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Changes in the physical climate system are known to perturb a variety of biological processes at a wide range of scales. Some of these processes are able in turn to influence climate by altering Earth's radiative balance, e.g., through the chemical composition of the atmosphere. The complexity of the resulting climate-biosphere interactions provides a rich array of phenomena to investigate. Such investigations are both intellectually challenging and socially relevant, as human activities increasingly alter Earth's climate and biological systems.

The fundamental purpose of my research is to contribute to a coherent understanding of the interactions between biogeochemical cycles and the climate system so that we may better understand past and predict future changes in the environment. Because these interactions involve diverse processes occurring on many spatial and temporal scales, numerical models with varying degrees of complexity are necessary for synthesizing and clarifying current understanding. To date my research has focused primarily on modeling connections between ocean biogeochemistry and climate from human to geological time scales. In each of my research themes, I strive to construct simple quantitative models that are guided by observational constraints and oriented toward conceptual understanding.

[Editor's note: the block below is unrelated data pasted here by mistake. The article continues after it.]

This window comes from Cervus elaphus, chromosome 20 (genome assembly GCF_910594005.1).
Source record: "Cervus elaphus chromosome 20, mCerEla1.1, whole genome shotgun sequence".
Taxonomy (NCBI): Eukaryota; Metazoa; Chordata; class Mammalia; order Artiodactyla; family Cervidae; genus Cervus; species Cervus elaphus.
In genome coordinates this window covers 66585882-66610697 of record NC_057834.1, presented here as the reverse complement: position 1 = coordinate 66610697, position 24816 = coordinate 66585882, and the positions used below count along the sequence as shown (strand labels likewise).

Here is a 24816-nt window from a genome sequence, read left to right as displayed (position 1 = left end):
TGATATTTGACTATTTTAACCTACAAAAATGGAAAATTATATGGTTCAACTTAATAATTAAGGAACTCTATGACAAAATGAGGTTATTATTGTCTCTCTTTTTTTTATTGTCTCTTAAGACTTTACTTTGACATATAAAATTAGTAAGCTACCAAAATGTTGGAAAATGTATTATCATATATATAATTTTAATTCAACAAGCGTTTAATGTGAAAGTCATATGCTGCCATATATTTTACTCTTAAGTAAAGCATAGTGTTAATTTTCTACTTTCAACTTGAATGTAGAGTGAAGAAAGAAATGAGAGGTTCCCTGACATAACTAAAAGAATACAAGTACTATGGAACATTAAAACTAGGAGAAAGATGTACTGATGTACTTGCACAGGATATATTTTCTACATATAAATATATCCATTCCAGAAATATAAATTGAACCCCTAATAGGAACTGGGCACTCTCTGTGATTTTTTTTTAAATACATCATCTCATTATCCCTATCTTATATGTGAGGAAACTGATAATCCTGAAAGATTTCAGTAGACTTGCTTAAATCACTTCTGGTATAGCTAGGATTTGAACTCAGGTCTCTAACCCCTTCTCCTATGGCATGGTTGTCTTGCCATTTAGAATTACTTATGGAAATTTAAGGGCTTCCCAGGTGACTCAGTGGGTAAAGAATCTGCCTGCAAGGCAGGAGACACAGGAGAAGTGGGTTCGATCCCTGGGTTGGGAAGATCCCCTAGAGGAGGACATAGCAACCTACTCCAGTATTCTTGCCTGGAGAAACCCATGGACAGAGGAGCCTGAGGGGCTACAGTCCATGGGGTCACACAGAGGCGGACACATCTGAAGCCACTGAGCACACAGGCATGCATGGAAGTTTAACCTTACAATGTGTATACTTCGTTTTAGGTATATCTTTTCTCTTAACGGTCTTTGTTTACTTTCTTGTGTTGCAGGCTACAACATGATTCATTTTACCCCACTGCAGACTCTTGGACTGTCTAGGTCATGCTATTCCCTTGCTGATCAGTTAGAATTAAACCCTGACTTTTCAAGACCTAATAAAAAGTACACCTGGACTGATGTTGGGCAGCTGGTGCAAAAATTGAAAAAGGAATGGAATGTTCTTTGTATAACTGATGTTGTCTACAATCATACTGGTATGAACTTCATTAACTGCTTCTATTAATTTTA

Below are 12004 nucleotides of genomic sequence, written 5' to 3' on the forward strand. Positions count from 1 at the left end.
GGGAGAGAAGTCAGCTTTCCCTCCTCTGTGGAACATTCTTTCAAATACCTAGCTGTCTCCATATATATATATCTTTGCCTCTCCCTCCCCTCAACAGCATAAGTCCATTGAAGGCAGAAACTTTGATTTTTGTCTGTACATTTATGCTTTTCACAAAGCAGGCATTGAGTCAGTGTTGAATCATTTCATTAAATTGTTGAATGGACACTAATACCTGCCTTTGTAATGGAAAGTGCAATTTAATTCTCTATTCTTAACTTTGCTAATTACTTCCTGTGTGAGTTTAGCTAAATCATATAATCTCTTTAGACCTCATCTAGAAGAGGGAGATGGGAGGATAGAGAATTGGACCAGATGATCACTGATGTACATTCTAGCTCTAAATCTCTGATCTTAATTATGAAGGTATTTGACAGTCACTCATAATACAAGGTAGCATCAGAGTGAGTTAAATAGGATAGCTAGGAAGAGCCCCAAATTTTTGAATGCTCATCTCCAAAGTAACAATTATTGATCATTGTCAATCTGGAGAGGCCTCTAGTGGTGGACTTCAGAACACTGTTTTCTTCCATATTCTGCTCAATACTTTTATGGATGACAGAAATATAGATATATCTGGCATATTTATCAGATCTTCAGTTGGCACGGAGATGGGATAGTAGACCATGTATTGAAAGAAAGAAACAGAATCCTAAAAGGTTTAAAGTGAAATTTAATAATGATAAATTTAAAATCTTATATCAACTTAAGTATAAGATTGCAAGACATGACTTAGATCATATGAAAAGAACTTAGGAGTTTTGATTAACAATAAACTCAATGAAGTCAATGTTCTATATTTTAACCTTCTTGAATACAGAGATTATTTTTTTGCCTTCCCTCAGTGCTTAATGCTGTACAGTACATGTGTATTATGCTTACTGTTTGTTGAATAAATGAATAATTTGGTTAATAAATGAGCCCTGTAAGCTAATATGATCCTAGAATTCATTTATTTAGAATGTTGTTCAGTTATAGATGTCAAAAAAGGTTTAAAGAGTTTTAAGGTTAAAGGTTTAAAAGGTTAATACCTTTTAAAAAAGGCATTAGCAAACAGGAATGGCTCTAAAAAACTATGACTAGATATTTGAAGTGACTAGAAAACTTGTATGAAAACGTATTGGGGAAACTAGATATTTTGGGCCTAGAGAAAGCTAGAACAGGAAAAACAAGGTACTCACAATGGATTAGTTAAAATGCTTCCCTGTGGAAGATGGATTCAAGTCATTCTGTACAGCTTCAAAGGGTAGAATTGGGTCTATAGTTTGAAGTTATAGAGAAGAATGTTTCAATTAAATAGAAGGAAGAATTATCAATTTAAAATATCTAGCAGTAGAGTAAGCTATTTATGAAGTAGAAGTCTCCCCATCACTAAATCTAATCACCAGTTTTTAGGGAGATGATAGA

biodiversity | nitrogen | carbon | overview